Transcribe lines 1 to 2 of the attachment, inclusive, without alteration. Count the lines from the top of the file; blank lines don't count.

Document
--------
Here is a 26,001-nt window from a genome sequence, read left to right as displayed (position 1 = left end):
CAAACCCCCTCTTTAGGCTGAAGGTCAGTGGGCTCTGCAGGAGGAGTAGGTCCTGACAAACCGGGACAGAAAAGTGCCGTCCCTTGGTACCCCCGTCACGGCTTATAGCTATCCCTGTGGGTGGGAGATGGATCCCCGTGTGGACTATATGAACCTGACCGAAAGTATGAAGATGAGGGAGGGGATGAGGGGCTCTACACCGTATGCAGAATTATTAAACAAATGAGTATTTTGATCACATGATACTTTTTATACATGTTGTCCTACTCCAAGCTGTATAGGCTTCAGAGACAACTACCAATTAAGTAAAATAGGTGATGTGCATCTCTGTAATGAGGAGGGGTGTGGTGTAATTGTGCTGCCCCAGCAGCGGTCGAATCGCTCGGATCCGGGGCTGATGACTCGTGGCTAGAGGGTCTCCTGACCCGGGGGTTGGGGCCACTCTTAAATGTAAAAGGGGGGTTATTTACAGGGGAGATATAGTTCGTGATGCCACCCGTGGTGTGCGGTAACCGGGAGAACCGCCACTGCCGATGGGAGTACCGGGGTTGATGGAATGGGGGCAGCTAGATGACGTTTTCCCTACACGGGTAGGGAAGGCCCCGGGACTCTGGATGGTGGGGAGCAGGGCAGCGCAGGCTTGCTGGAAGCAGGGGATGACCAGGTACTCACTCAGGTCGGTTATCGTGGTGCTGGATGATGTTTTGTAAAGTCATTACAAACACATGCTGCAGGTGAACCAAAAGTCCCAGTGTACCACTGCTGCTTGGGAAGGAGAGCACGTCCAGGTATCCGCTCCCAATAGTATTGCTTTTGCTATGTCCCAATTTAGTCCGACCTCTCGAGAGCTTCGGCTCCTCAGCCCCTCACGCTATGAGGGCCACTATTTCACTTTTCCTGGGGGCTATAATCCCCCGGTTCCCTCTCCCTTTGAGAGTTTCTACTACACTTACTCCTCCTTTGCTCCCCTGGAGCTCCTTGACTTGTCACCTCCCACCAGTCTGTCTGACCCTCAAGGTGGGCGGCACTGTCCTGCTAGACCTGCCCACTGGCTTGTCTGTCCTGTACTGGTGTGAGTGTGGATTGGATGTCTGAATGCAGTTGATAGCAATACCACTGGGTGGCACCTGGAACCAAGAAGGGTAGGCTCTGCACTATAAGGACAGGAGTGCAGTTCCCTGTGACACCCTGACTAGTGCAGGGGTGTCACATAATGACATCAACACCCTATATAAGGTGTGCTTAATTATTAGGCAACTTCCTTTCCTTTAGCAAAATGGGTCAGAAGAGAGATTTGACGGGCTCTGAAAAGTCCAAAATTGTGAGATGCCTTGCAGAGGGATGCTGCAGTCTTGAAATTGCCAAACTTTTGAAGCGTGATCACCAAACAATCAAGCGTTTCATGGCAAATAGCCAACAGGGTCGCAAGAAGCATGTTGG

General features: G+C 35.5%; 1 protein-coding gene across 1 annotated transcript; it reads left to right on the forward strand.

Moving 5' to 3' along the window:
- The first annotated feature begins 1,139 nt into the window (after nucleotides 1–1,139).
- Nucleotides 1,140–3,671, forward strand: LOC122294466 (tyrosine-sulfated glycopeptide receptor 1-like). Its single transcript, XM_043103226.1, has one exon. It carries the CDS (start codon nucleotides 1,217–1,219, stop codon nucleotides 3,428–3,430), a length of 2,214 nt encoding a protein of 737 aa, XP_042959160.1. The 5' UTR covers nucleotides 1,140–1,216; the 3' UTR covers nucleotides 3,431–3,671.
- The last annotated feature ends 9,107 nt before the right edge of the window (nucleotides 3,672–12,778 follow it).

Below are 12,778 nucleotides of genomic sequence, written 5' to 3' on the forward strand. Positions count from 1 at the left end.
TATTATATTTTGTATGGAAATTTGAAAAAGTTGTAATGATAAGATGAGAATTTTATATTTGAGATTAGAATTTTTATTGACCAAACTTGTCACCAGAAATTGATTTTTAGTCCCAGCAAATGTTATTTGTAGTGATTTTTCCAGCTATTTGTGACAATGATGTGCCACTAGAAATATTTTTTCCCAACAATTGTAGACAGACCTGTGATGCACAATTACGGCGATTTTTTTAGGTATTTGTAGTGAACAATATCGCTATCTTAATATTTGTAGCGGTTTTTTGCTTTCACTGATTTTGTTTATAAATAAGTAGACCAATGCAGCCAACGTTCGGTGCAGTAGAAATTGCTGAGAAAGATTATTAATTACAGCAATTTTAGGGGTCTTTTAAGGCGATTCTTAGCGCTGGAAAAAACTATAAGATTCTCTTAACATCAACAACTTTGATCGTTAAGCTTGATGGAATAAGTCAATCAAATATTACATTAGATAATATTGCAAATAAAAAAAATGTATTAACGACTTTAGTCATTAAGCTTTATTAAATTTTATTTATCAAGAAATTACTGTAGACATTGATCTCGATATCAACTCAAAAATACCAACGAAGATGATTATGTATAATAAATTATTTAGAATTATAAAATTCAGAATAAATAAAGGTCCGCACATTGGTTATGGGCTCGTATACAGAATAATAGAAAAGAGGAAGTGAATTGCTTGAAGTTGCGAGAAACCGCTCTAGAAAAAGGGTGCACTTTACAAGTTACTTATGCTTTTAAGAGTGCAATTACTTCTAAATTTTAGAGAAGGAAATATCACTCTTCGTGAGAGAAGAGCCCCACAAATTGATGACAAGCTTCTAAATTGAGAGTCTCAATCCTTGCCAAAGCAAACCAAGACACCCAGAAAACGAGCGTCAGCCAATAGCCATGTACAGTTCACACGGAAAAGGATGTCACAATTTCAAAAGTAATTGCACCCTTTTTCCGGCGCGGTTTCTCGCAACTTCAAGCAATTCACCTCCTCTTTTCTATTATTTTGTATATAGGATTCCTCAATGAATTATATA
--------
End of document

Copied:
Here is a 26,001-nt window from a genome sequence, read left to right as displayed (position 1 = left end):
CAAACCCCCTCTTTAGGCTGAAGGTCAGTGGGCTCTGCAGGAGGAGTAGGTCCTGACAAACCGGGACAGAAAAGTGCCGTCCCTTGGTACCCCCGTCACGGCTTATAGCTATCCCTGTGGGTGGGAGATGGATCCCCGTGTGGACTATATGAACCTGACCGAAAGTATGAAGATGAGGGAGGGGATGAGGGGCTCTACACCGTATGCAGAATTATTAAACAAATGAGTATTTTGATCACATGATACTTTTTATACATGTTGTCCTACTCCAAGCTGTATAGGCTTCAGAGACAACTACCAATTAAGTAAAATAGGTGATGTGCATCTCTGTAATGAGGAGGGGTGTGGTGTAATTGTGCTGCCCCAGCAGCGGTCGAATCGCTCGGATCCGGGGCTGATGACTCGTGGCTAGAGGGTCTCCTGACCCGGGGGTTGGGGCCACTCTTAAATGTAAAAGGGGGGTTATTTACAGGGGAGATATAGTTCGTGATGCCACCCGTGGTGTGCGGTAACCGGGAGAACCGCCACTGCCGATGGGAGTACCGGGGTTGATGGAATGGGGGCAGCTAGATGACGTTTTCCCTACACGGGTAGGGAAGGCCCCGGGACTCTGGATGGTGGGGAGCAGGGCAGCGCAGGCTTGCTGGAAGCAGGGGATGACCAGGTACTCACTCAGGTCGGTTATCGTGGTGCTGGATGATGTTTTGTAAAGTCATTACAAACACATGCTGCAGGTGAACCAAAAGTCCCAGTGTACCACTGCTGCTTGGGAAGGAGAGCACGTCCAGGTATCCGCTCCCAATAGTATTGCTTTTGCTATGTCCCAATTTAGTCCGACCTCTCGAGAGCTTCGGCTCCTCAGCCCCTCACGCTATGAGGGCCACTATTTCACTTTTCCTGGGGGCTATAATCCCCCGGTTCCCTCTCCCTTTGAGAGTTTCTACTACACTTACTCCTCCTTTGCTCCCCTGGAGCTCCTTGACTTGTCACCTCCCACCAGTCTGTCTGACCCTCAAGGTGGGCGGCACTGTCCTGCTAGACCTGCCCACTGGCTTGTCTGTCCTGTACTGGTGTGAGTGTGGATTGGATGTCTGAATGCAGTTGATAGCAATACCACTGGGTGGCACCTGGAACCAAGAAGGGTAGGCTCTGCACTATAAGGACAGGAGTGCAGTTCCCTGTGACACCCTGACTAGTGCAGGGGTGTCACATAATGACATCAACACCCTATATAAGGTGTGCTTAATTATTAGGCAACTTCCTTTCCTTTAGCAAAATGGGTCAGAAGAGAGATTTGACGGGCTCTGAAAAGTCCAAAATTGTGAGATGCCTTGCAGAGGGATGCTGCAGTCTTGAAATTGCCAAACTTTTGAAGCGTGATCACCAAACAATCAAGCGTTTCATGGCAAATAGCCAACAGGGTCGCAAGAAGCATGTTGG